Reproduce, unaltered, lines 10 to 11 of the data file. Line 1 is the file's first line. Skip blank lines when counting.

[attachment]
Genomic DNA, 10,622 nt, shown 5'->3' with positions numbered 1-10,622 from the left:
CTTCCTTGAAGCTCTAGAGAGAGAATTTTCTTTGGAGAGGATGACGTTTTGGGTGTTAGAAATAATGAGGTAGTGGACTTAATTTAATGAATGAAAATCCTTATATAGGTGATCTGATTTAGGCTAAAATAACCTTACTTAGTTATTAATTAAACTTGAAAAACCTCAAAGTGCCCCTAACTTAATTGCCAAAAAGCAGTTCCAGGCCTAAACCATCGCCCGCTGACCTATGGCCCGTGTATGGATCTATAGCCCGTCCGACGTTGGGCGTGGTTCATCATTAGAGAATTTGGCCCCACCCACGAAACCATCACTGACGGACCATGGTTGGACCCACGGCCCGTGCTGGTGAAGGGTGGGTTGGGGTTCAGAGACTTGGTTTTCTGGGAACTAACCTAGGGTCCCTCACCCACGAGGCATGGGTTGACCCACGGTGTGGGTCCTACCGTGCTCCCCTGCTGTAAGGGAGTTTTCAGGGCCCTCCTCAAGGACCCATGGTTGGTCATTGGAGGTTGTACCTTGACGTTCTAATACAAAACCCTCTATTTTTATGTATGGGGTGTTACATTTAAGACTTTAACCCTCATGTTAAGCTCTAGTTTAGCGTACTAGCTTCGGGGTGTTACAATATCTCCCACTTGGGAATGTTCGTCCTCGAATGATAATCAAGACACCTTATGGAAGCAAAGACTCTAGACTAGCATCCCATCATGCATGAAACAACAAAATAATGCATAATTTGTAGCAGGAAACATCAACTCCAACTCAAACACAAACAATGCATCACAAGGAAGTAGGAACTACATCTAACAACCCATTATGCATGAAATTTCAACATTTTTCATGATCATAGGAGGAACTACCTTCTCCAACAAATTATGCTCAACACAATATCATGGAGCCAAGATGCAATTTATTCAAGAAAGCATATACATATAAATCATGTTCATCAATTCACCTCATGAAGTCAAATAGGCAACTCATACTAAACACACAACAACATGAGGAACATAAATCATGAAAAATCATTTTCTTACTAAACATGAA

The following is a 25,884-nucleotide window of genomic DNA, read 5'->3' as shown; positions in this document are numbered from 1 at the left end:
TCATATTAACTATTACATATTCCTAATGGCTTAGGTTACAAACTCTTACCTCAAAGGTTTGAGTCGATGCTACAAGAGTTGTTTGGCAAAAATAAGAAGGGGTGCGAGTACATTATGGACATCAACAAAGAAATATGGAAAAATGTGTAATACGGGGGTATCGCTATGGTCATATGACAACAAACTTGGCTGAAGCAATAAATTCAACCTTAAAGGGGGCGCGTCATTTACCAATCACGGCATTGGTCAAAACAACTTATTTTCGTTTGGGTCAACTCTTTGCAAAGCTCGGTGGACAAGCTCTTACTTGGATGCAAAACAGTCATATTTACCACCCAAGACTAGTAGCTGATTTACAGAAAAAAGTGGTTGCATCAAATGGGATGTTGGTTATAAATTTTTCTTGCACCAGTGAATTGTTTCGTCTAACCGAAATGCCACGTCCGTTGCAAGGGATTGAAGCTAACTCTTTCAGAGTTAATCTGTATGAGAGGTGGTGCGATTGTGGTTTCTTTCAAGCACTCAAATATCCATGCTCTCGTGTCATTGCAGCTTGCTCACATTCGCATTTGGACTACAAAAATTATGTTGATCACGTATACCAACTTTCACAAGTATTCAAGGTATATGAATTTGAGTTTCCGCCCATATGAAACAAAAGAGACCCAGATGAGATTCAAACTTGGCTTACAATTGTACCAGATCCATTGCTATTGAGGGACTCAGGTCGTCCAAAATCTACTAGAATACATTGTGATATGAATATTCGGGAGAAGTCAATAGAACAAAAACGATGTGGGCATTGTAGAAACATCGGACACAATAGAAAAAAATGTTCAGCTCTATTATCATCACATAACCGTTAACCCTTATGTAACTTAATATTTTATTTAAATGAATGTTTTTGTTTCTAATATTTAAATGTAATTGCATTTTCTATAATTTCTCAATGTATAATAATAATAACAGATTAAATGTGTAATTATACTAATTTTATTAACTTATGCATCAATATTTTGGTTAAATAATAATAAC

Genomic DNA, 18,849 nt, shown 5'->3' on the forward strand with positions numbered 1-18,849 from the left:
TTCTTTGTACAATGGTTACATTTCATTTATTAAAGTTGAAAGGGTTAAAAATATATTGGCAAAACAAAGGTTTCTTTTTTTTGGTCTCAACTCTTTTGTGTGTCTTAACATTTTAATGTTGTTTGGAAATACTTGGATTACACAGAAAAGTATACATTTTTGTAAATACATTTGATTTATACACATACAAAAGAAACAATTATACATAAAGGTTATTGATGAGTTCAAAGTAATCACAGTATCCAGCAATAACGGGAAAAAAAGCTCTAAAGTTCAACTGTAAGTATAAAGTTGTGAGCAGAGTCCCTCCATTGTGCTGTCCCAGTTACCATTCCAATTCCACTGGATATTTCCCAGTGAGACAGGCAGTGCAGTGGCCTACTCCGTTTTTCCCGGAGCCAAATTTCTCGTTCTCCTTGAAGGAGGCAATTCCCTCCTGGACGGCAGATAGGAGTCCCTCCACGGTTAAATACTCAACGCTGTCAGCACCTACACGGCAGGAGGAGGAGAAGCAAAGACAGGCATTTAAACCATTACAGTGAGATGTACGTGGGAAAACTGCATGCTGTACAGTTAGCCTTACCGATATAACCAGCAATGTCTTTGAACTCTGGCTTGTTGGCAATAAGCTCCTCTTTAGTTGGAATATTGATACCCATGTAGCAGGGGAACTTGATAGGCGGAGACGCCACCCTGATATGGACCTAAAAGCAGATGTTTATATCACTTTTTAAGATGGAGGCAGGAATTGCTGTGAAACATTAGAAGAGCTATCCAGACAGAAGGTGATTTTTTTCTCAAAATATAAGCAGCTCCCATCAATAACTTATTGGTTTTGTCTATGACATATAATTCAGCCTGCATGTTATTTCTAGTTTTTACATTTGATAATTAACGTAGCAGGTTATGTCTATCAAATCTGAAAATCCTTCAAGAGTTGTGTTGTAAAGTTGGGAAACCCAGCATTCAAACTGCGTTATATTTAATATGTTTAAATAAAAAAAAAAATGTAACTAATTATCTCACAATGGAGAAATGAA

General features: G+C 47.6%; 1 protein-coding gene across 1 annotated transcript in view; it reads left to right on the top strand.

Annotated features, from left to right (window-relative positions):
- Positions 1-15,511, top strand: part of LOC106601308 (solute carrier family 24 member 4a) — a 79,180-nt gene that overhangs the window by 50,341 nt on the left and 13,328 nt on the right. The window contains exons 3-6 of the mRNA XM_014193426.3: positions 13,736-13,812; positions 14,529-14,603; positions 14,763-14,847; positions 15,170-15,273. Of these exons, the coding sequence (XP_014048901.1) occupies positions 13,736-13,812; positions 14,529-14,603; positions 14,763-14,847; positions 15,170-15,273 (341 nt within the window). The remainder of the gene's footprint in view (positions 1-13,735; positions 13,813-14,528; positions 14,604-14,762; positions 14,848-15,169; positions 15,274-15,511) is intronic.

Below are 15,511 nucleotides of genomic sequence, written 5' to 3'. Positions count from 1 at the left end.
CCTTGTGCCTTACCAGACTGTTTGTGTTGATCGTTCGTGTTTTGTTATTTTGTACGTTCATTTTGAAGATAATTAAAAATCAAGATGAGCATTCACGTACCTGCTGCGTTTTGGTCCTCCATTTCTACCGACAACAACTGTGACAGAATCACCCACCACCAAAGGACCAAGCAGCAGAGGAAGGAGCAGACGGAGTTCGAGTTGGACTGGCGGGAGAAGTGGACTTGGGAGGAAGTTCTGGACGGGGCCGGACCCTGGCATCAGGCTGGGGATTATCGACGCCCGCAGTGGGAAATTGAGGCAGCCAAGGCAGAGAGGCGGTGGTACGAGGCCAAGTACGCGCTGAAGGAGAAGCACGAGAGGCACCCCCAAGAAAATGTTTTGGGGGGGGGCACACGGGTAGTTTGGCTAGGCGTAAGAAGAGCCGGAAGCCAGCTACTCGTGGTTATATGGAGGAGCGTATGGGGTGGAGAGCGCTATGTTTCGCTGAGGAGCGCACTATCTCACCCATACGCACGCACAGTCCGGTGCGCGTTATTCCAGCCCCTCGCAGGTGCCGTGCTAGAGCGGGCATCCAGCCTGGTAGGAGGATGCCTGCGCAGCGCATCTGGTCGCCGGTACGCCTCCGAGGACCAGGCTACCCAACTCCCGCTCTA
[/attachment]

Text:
Below are 15,511 nucleotides of genomic sequence, written 5' to 3'. Positions count from 1 at the left end.
CCTTGTGCCTTACCAGACTGTTTGTGTTGATCGTTCGTGTTTTGTTATTTTGTACGTTCATTTTGAAGATAATTAAAAATCAAGATGAGCATTCACGTACCTGCTGCGTTTTGGTCCTCCATTTCTACCGACAACAACTGTGACAGAATCACCCACCACCAAAGGACCAAGCAGCAGAGGAAGGAGCAGACGGAGTTCGAGTTGGACTGGCGGGAGAAGTGGACTTGGGAGGAAGTTCTGGACGGGGCCGGACCCTGGCATCAGGCTGGGGATTATCGACGCCCGCAGTGGGAAATTGAGGCAGCCAAGGCAGAGAGGCGGTGGTACGAGGCCAAGTACGCGCTGAAGGAGAAGCACGAGAGGCACCCCCAAGAAAATGTTTTGGGGGGGGGCACACGGGTAGTTTGGCTAGGCGTAAGAAGAGCCGGAAGCCAGCTACTCGTGGTTATATGGAGGAGCGTATGGGGTGGAGAGCGCTATGTTTCGCTGAGGAGCGCACTATCTCACCCATACGCACGCACAGTCCGGTGCGCGTTATTCCAGCCCCTCGCAGGTGCCGTGCTAGAGCGGGCATCCAGCCTGGTAGGAGGATGCCTGCGCAGCGCATCTGGTCGCCGGTACGCCTCCGAGGACCAGGCTACCCAACTCCCGCTCTA